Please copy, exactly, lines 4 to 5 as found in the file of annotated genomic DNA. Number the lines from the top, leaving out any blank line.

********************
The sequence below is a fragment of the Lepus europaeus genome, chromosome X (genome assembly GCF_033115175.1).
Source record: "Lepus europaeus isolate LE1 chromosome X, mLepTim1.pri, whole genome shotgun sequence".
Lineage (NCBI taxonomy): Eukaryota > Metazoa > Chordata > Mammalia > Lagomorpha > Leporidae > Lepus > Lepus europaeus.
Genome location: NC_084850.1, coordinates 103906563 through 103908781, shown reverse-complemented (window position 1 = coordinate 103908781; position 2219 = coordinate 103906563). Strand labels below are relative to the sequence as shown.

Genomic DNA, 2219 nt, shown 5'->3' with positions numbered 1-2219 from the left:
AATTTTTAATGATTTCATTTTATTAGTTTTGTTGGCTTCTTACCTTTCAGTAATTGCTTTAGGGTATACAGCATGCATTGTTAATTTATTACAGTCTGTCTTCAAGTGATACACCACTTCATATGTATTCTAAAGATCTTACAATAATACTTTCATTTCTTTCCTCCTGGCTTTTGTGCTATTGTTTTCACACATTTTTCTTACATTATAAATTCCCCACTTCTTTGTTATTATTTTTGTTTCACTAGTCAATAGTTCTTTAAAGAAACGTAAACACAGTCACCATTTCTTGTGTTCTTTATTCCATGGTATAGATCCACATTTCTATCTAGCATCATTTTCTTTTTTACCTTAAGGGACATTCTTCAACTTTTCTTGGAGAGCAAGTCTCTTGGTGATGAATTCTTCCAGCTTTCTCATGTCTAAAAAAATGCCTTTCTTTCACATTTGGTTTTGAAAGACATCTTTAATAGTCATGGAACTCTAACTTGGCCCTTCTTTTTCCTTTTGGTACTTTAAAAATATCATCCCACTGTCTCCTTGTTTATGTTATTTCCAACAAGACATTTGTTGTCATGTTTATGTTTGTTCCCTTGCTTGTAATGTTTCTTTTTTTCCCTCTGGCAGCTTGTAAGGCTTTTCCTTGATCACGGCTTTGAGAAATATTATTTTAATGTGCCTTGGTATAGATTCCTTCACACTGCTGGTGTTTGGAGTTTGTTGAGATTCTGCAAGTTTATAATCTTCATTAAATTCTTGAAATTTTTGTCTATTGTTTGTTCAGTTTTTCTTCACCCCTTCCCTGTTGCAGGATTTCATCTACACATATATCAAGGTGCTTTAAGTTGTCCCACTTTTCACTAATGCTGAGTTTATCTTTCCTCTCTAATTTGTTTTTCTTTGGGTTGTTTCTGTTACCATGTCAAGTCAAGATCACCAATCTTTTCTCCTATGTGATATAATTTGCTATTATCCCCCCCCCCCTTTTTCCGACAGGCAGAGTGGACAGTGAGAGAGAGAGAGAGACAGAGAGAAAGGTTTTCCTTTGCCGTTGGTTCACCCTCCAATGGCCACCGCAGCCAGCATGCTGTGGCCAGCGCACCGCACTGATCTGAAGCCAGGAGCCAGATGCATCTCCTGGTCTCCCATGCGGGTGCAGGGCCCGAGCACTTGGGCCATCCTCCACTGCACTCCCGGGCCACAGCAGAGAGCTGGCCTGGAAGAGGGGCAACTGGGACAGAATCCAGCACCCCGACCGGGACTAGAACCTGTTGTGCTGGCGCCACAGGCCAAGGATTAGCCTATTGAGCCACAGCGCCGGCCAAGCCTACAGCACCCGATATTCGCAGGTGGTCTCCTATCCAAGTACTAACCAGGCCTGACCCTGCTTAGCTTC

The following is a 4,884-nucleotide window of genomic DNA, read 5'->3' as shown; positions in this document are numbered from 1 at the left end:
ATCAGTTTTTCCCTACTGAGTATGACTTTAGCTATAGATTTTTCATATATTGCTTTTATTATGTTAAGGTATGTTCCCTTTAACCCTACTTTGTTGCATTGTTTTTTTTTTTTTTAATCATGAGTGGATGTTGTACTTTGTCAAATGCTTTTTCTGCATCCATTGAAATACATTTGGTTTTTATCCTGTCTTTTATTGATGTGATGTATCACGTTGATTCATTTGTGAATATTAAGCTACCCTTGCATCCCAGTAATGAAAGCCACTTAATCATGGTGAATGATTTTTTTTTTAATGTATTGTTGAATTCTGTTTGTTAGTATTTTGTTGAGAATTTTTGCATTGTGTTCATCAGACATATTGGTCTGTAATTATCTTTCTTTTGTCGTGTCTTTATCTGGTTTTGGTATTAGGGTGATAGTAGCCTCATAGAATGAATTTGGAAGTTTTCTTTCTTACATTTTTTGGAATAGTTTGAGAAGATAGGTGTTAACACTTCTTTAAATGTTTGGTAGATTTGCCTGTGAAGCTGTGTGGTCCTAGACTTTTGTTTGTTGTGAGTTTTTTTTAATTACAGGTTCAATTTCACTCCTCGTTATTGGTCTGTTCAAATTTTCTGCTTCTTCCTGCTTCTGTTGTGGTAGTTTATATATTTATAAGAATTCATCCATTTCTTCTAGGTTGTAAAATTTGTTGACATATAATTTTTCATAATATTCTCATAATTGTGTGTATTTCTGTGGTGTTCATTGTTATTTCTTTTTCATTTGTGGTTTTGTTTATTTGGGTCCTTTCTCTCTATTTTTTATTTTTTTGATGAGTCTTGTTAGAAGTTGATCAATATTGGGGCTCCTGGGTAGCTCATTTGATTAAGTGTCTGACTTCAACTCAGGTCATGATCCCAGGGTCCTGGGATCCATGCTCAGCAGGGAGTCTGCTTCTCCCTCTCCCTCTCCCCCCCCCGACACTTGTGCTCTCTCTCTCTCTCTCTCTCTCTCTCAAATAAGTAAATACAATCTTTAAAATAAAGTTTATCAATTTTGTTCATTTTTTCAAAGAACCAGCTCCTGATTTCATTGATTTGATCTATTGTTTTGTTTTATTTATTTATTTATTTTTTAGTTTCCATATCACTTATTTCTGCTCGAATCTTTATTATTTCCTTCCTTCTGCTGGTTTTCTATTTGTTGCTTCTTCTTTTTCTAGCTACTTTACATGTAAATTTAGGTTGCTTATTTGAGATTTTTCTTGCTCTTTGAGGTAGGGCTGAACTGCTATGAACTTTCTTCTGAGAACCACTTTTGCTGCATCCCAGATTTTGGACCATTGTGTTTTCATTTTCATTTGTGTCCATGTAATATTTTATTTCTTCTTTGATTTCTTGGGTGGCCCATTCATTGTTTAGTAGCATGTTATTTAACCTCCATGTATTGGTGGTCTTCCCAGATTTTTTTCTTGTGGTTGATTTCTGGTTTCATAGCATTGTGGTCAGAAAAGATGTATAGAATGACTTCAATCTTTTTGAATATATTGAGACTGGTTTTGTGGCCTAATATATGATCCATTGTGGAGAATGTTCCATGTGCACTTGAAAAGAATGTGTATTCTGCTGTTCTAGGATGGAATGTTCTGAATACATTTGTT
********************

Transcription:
Genome location: NC_084850.1, coordinates 103906563 through 103908781, shown reverse-complemented (window position 1 = coordinate 103908781; position 2219 = coordinate 103906563). Strand labels below are relative to the sequence as shown.

Genomic DNA, 2219 nt, shown 5'->3' with positions numbered 1-2219 from the left: